Muse: Drones Review

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Muse: <i>Drones</i> Review

Go ahead and make fun of Muse—they’ve seen all your insults of “prog-rock pretentiousness” and raised you a bombastic concept album about WWIII. What’s funny is that Drones, the British trio’s seventh LP, was fashioned as a return to simplicity, a chance to “reconnect and remind [themselves] of just the basics of who [they] are,” following the electro-symphonic sprawl of their last two albums, 2009’s The Resistance and 2012’s The 2nd Law. But Muse’s version of “stripped down” is most bands’ version of “orgiastic”: Across 52 winding minutes, frontman Matt Bellamy shrieks and croons about a brainwashed soldier—a human drone—rising up to destroy the world himself. And while the arrangements are narrower in terms of sheer size, they’re no less manic—from the Gary Glitter glam-metal of “Psycho” to the art-disco death march of “Dead Inside.”

Drones is the band’s first collaboration with “Mutt” Lange, a producer best known for micromanaging mainstream pop and rock albums from the likes of AC/DC, The Cars and Maroon 5. Perhaps coincidentally, the new singles offer Bellamy’s sharpest choruses in a decade: “Mercy,” with its chiming piano hook, cuts out the theatrical fat, picking up where Black Holes highlight “Starlight” left off; “Dead Inside” condenses the band’s operatic sensibilities into a four-minute blitzkrieg, building from fuzz-bass clatter to a volcanic guitar solo to a lighter-waving arena-rock climax.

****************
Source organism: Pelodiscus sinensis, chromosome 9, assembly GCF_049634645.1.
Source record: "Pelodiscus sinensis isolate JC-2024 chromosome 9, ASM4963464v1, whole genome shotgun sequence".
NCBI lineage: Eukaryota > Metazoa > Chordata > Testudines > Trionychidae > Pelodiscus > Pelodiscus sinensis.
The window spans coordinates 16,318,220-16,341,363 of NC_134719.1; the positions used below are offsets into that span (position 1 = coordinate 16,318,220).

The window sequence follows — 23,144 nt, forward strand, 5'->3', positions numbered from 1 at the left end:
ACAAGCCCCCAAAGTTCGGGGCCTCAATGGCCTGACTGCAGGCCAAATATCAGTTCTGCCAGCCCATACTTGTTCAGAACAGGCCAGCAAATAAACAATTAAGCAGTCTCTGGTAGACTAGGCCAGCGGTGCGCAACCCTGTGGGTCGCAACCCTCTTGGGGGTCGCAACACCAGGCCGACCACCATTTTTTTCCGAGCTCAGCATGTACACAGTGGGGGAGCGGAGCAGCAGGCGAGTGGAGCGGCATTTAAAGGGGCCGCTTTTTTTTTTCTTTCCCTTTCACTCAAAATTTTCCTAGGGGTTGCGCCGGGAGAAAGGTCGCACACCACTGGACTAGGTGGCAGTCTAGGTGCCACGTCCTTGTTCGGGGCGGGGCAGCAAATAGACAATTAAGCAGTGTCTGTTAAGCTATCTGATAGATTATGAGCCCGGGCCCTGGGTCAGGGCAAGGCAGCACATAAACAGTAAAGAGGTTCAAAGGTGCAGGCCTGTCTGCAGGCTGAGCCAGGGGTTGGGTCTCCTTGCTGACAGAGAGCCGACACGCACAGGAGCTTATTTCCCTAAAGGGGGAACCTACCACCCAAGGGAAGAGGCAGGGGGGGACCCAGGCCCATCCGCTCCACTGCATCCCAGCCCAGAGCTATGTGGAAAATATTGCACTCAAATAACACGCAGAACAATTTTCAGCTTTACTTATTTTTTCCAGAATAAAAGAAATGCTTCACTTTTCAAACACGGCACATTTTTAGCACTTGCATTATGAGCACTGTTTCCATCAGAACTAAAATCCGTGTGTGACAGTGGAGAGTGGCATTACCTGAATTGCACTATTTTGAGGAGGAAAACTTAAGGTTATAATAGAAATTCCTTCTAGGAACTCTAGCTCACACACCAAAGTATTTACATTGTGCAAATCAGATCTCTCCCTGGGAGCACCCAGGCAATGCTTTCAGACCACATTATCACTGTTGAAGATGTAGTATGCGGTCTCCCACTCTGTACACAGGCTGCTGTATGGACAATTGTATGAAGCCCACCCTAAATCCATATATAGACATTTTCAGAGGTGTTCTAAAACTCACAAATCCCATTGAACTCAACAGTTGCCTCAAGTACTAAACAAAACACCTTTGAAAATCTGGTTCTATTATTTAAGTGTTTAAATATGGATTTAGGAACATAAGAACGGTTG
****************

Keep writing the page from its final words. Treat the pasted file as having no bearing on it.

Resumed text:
But in spite of its melodic clarity, Drones ultimately succumbs under the weight of its narrative, which strains for political and social commentary but winds up closer to parody. Bellamy’s intentions are pure, using drone warfare to symbolize our modern world’s terrifying lack of empathy. The problem is delivery: Dude still sings with the subtlety of a sledgehammer blow, and the abundance of slow-moving balladry gives the album a weird whiff of camp. Ten-minute epic “The Globalist” gets lost in its own texture—orchestral simmer, sampled rain drops and TV commercials, and a grandiose whistle worthy of Garth Algar’s midnight car hood reverie from Wayne’s World. The soggiest stretch is “Aftermath,” a sub-Queen snooze with canned strings and offensively clichéd singing. (Close your eyes, and it’s easy to picture Bellamy belting on-stage in an off-Broadway production, a tattered Union Jack in flames behind him.)

Drones concludes with an eerie coda, a choir of Bellamys mourning, “My mother, my father / My sister and my brother / My son and my daughter / Killed by drones.” This title-track, seemingly an afterthought, is the album’s peak, ironically underscoring its earlier weaknesses. Only here—freed from pageantry, using the simple but vivid imagery of death—do Bellamy’s words resonate among the living.